For Jeff Wade, nursing is a career that presented itself after doing what he knows best: putting family first.
After high school, the native of Altavista, Virginia, attended trade school in the area to become a Heating, Ventilation and Air Conditioning technician—following his uncle and grandfather into the same business. He worked in that field for seven years until the 2009 recession upturned his life and career. “Construction came to a griding halt, and I was laid off,” says Jeff, who lost his job as the head of the maintenance department at Randolph College.
That same year, Jeff’s father-in-law had become ill with many health problems, including kidney failure. “I wasn’t working at the time and volunteered to give my mother-in-law a break with all of the dialysis appointments,” he says. After a while, Jeff helped his father-in-law through at-home dialysis to ease the toll on his body. To boost his confidence should a medical emergency arise, Jeff earned Emergency Medical Training certification in 2009.
Three months later, the clinic through which Jeff managed his father-in-law’s treatments offered him a job. “I decided to go for it, working my schedule around his nocturnal treatments that started at 11:00 p.m. and finished by morning,” he says. From 2010 to 2018, Jeff worked for the University of Virginia Health Systems Altavista Dialysis clinic as a Certified Clinical Hemodialysis Technician. After six years on dialysis, Jeff’s father-in-law passed away in 2016.
Inspired to become a nurse
Through his hemodialysis job, Jeff grew familiar with nursing and decided to go back to school for a nursing degree, first earning pre-nursing certificates at Central Virginia Community College. Jeff then attended Centra College of Nursing and graduated with an Associate Degree of Nursing in 2018. “I had a unique perspective as a dialysis patient’s family member and knew that becoming a nurse would open up more opportunities for me to impact healthcare,” Jeff says.
After graduating, Jeff joined Centra Medical Group’s emergency department, eager for the chance to broaden his experience. He saw a variety of patients, including travelers passing through and residents. “We saw everyone from patients coming to this standalone emergency department as their primary care provider to people in auto accidents on the highway. It was great experience for a new nurse serving a rural area.”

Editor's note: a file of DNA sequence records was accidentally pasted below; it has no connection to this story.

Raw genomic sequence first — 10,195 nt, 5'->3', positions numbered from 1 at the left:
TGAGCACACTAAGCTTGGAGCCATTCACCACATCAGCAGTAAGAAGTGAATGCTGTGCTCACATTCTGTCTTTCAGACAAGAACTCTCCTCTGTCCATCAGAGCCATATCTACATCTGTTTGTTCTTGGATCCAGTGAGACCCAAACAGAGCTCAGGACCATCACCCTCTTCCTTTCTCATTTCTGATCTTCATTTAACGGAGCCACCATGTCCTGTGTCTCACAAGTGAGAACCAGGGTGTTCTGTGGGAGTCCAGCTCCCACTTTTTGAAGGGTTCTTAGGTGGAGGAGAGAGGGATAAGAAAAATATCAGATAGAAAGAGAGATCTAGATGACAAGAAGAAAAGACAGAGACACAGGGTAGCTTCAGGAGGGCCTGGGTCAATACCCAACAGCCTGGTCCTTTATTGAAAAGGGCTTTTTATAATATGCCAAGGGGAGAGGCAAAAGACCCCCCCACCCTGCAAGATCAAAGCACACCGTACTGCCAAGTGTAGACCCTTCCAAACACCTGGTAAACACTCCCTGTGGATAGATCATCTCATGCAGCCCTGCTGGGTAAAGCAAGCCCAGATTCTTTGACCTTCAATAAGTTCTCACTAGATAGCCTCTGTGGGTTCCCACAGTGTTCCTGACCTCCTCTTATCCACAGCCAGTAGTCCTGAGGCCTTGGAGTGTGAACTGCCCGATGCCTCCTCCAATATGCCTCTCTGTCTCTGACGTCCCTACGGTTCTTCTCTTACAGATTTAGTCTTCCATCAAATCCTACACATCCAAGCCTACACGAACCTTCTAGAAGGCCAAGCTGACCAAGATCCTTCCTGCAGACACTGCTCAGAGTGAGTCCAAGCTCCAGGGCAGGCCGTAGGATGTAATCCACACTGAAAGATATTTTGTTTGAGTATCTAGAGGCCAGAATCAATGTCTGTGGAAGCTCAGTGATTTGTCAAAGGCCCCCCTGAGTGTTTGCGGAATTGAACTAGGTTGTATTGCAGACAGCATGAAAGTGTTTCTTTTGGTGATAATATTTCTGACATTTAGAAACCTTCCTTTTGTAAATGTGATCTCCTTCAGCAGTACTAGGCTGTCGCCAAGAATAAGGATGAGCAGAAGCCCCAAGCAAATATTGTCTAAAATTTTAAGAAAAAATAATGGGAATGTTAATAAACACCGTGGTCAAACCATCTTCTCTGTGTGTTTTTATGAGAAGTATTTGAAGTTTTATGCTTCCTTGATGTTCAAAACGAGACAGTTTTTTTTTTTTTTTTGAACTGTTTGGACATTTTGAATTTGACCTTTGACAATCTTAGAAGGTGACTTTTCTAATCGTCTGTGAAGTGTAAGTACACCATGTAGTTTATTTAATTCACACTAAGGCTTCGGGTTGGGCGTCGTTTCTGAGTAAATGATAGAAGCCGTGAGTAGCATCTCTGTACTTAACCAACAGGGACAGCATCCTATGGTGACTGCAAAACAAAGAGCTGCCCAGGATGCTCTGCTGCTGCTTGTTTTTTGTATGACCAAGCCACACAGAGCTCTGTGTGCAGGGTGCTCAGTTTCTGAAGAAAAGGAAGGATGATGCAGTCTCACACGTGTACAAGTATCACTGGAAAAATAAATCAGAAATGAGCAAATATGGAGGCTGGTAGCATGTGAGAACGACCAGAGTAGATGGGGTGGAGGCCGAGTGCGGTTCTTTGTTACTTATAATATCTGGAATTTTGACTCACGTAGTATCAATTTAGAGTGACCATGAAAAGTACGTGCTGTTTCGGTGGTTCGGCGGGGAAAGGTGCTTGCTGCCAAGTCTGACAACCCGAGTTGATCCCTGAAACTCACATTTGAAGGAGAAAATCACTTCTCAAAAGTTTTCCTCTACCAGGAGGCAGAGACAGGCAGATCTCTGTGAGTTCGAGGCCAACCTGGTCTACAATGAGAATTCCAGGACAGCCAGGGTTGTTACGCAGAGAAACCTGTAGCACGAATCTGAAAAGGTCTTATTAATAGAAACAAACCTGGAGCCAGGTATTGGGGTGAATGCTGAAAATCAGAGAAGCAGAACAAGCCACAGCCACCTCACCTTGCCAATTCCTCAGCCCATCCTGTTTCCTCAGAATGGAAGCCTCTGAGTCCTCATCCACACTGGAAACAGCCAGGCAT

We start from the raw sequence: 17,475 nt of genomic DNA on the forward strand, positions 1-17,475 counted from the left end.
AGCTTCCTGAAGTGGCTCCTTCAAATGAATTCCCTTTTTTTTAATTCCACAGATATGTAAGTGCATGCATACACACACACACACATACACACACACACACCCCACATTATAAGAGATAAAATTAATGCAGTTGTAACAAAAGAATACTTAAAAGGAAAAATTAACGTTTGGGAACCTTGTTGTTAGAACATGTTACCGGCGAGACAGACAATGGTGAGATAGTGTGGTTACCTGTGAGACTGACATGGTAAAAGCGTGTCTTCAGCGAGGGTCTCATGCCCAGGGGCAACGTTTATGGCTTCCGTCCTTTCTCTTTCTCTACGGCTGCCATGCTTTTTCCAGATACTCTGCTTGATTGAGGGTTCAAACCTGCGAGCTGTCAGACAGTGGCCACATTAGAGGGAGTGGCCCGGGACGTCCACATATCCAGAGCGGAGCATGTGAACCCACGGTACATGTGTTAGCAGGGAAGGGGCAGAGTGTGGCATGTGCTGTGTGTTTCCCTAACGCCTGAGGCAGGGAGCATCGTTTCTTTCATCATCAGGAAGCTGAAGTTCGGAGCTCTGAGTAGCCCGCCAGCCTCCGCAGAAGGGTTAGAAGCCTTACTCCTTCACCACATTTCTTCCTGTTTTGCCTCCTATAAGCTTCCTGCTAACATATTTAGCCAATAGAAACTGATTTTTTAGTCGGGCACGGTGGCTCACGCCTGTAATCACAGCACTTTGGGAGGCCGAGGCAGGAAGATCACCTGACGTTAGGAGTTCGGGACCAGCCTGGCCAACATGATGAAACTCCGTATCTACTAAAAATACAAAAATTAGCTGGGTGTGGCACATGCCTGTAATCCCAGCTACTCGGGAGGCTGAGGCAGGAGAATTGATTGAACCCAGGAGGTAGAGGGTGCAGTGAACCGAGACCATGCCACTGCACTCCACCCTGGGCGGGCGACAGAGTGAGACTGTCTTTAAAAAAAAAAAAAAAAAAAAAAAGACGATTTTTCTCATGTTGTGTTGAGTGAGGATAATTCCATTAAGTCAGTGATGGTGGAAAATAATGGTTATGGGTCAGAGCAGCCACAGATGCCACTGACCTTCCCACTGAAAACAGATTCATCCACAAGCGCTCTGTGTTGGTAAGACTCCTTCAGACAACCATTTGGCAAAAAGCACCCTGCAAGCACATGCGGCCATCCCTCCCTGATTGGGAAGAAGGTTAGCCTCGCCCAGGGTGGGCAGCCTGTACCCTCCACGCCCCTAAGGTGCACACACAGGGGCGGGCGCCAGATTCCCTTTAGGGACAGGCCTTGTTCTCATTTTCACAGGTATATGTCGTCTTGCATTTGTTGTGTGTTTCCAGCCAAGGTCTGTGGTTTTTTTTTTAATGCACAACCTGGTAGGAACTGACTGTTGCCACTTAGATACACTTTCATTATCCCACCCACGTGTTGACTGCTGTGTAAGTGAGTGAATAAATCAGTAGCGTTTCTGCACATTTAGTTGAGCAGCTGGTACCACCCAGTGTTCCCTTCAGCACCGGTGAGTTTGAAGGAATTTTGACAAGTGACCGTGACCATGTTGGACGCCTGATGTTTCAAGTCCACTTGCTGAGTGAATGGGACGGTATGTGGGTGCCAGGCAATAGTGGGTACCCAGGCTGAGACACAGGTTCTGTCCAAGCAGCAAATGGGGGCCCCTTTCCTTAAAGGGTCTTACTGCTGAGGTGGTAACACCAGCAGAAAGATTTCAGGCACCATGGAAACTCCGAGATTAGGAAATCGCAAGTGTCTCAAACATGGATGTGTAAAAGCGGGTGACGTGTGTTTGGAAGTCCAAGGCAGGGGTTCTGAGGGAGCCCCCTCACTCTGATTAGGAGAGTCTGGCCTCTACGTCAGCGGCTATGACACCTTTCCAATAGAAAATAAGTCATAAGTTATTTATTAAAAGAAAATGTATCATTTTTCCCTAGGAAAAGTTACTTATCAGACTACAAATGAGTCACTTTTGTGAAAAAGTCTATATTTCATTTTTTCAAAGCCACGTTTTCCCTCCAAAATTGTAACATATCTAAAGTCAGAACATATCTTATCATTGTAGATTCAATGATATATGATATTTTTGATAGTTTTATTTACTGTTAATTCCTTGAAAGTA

Back for a BSN
In June 2020, with COVID-19 in full swing, Jeff decided to return to school for a BSN—something he’d been planning since finishing his ADN. “I had moved back to doing one day a week of dialysis at our local hospital, UVA Lynchburg, and both there and at Centra Medical Group, the agreement was that I would need to start a BSN program within five years of my hire date,” he says.
Jeff researched online RN to BSN programs and found American Sentinel College of Nursing & Health Sciences. “I really liked how the program was laid out and the BSN Powered by SIMPath® program was a big attraction, allowing me to work at my own pace and fit school into my unpredictable schedule in the middle of a pandemic!” Jeff started the BSN in August 2020.
Rural Health Scholarship
Jeff is the recipient of the Rural Health Scholarship at American Sentinel. “It’s exciting and means a lot to me, knowing that a panel of people decided I was worth awarding this to,” he says. “This past year has been difficult for many, and as a nurse, I want to do my best to make a contribution.”
Over the last year, Jeff has put his heart and soul into school and helping patients at the ER and the hospital. In March 2020, he moved out of his home and into a mobile home on his property, as his wife has health problems that could make COVID-19 life-threatening. “It’s been very difficult, but we couldn’t take that risk for our family,” he says. Now vaccinated, Jeff and his wife and daughter reunited in May 2021 after 14 months only seeing one another in the driveway.
Goals for the future
When Jeff graduates later this year, he wants to be able to continue his career in a hospital setting. He’s also interested in management and leadership and has considered getting an MSN as well as teaching part time.
“I really think this BSN will be a stepping stone for me,” he says. “This program at American Sentinel has been great so far, and has shown me the areas where I know a lot and areas I want to explore further. It’s been a great challenge that I know will benefit me and the patients I serve.”
Inspired by Jeff’s story? A BSN is ideal for nurses who want to expand their knowledge base, become more marketable and enjoy greater career stability and mobility. Specialized knowledge forms the foundation of nursing and when you acquire new knowledge, you can apply it to nursing practice in ways that enhance patient care and improve outcomes. Have you dreamed of earning your BSN, MSN or DNP? With American Sentinel, you can make that dream a reality.
Read the other student success stories for more inspiration.
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